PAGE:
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Understanding the Efficiency of GPU Algorithms for Matrix-Matrix Multiplication Kayvon Fatahalian, Jeremy Sugerman, Pat Hanrahan Stanford University August 30, 2004 = *

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Motivation: Harness GPU Performance P4 3.4Ghz6800 UltraX800 XT PE Peak FLOPS Memory BW Relative Performance

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Streaming Computation on GPUs Kernel function (shader) GPUs accelerate streaming numerical algorithms Data parallelism High ratio of arithmetic to data access Little data reuse Input Elements Output Elements

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Streaming Computation on GPUs Level 1 BLAS operations Buck et al. [2004] Fluid solvers Kruger & Westermann [2003] Boltz et al. [2003] Image processing Apple Corp. [2004] McCormick et al. [2004] Segmentation Sherbondy et al. [2003] Database operations Govindaraju et al. [2004] Data Clustering Hall et al. [2004]

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Dense Matrix Multiplication Abundant data parallelism * = B A C Regular data access (no branching) High ratio of computation to data access

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Dense Matrix Multiplication Widely used computational kernel Building block for LAPACK library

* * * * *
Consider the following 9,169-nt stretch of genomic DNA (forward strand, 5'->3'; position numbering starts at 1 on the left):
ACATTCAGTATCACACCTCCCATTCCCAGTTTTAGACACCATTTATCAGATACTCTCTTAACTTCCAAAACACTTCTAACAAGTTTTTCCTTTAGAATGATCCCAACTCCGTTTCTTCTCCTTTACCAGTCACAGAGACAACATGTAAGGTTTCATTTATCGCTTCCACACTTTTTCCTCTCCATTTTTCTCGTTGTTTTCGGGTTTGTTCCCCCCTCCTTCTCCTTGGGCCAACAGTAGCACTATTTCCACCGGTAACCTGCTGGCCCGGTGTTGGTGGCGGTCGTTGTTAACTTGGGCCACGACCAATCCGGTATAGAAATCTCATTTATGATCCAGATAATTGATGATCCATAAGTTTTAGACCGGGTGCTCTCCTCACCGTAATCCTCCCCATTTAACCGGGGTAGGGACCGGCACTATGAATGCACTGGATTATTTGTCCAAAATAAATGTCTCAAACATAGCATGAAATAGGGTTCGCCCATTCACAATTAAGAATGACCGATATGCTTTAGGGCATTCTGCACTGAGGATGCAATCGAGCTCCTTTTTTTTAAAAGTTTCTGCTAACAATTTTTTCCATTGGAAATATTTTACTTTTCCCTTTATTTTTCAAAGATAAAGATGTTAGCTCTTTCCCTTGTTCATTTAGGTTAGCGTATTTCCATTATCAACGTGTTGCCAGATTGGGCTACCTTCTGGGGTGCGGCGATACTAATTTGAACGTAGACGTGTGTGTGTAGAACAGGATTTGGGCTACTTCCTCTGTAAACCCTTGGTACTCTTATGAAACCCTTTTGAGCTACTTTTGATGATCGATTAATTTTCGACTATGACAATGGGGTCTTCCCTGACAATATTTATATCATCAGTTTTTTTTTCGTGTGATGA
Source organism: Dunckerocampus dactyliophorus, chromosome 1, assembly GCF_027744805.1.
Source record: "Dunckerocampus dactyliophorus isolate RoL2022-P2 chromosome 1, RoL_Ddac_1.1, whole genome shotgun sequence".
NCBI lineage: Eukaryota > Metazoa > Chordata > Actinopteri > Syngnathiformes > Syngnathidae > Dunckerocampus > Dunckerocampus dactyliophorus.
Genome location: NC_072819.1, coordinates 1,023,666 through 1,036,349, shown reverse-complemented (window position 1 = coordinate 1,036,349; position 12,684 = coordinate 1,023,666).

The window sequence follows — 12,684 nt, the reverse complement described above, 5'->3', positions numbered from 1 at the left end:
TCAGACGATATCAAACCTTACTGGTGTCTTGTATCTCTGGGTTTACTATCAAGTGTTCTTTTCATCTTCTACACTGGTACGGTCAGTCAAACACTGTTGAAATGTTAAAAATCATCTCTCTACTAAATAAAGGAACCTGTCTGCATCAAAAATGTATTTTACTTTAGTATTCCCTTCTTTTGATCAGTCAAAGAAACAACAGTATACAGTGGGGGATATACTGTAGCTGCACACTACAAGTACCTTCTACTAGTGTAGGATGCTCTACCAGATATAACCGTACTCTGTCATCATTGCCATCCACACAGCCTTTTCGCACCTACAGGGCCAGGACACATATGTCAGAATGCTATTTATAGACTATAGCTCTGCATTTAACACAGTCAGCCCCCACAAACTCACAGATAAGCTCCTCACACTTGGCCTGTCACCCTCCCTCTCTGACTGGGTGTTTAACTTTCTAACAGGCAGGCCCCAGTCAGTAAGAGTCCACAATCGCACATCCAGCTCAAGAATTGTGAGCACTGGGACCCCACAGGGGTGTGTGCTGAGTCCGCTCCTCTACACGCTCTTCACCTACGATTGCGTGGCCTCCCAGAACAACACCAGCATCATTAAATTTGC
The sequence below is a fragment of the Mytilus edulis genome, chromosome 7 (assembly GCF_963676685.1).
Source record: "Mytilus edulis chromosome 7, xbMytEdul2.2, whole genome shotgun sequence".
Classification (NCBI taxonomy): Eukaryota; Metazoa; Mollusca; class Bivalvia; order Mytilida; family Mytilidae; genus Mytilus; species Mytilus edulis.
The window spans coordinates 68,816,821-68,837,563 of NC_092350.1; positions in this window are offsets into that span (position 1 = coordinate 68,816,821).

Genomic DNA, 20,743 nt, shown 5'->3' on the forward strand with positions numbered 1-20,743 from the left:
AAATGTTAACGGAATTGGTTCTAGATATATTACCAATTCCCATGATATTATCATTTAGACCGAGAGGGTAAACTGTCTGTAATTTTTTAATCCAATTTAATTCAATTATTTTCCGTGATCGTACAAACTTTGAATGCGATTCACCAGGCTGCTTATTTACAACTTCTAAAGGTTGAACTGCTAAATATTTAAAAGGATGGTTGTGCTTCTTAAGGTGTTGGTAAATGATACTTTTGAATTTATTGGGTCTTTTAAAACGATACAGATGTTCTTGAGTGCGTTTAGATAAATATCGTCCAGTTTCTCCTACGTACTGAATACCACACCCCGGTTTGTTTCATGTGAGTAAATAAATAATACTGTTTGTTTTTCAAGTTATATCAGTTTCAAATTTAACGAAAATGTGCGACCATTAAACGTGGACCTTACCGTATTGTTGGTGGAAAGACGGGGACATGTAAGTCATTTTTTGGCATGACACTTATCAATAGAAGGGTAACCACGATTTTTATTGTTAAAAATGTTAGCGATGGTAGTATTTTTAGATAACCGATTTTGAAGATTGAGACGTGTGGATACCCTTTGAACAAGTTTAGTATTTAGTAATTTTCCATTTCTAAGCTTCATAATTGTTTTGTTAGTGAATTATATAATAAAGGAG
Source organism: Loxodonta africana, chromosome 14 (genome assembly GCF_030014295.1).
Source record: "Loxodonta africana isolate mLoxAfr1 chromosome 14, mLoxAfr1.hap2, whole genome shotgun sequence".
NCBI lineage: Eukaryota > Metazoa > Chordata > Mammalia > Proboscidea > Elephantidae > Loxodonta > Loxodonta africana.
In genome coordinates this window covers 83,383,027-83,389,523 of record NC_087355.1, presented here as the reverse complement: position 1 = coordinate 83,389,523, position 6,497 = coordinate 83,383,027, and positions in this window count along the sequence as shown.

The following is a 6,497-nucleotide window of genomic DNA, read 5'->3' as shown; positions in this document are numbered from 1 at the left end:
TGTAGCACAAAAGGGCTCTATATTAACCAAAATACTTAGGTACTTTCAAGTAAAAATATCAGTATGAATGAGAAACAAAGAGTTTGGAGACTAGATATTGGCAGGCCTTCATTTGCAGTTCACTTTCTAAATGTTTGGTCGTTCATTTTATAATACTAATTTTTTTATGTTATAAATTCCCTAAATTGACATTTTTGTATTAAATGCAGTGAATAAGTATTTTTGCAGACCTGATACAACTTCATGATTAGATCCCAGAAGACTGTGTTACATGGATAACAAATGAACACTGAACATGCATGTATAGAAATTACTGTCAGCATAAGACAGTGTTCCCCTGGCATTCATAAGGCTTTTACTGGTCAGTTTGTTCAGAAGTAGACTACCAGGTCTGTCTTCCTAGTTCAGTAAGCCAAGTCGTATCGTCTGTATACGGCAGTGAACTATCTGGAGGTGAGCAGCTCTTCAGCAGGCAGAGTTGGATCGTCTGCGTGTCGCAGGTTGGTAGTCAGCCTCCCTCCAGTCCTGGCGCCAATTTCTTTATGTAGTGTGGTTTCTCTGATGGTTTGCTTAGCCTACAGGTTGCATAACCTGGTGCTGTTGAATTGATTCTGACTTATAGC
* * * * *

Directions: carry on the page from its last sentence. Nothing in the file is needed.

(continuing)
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Matrix Multiplication on GPUs Larsen & McAllister [2001] Moravansky [2003] Hall et al. [2003] Limited analysis of performance

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Overview GPU Implementations Results Analysis: Why GPUs are slow Ways to Make GPUs Better

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CPU-Based Approaches High performance matrix multiplication algorithms are cache aware Partition computation into submatrix multiplications Load input submatrices into cache Multiply submatrices Store output submatrix to memory * = B A C

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Method 1: Column Packed (CP) = Larsen & McAllister [SC2001] Moravansky [2003] * C A B 4 elements stored per texel 4x4 matrix by 4-vector multiplications x y z w